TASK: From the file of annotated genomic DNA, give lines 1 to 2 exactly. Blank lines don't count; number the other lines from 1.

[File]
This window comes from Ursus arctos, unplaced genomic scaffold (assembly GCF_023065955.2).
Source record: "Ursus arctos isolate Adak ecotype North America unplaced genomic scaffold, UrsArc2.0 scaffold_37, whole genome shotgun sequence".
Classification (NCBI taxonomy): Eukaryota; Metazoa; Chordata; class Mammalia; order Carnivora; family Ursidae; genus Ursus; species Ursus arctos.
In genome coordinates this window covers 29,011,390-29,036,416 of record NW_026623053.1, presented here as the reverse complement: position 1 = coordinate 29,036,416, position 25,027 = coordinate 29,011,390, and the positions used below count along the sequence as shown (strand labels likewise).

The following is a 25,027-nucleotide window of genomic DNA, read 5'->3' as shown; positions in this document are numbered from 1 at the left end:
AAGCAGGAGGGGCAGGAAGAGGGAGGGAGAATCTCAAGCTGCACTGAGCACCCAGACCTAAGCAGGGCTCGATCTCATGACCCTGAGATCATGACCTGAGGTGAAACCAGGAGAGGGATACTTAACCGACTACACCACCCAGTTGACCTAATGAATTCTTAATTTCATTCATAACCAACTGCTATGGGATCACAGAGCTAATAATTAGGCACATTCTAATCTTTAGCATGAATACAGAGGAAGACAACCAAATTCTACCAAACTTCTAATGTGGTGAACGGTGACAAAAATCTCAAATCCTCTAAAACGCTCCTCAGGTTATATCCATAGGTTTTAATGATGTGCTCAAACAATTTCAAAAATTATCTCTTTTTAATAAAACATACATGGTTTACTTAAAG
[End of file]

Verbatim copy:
This window comes from Ursus arctos, unplaced genomic scaffold (assembly GCF_023065955.2).
Source record: "Ursus arctos isolate Adak ecotype North America unplaced genomic scaffold, UrsArc2.0 scaffold_37, whole genome shotgun sequence".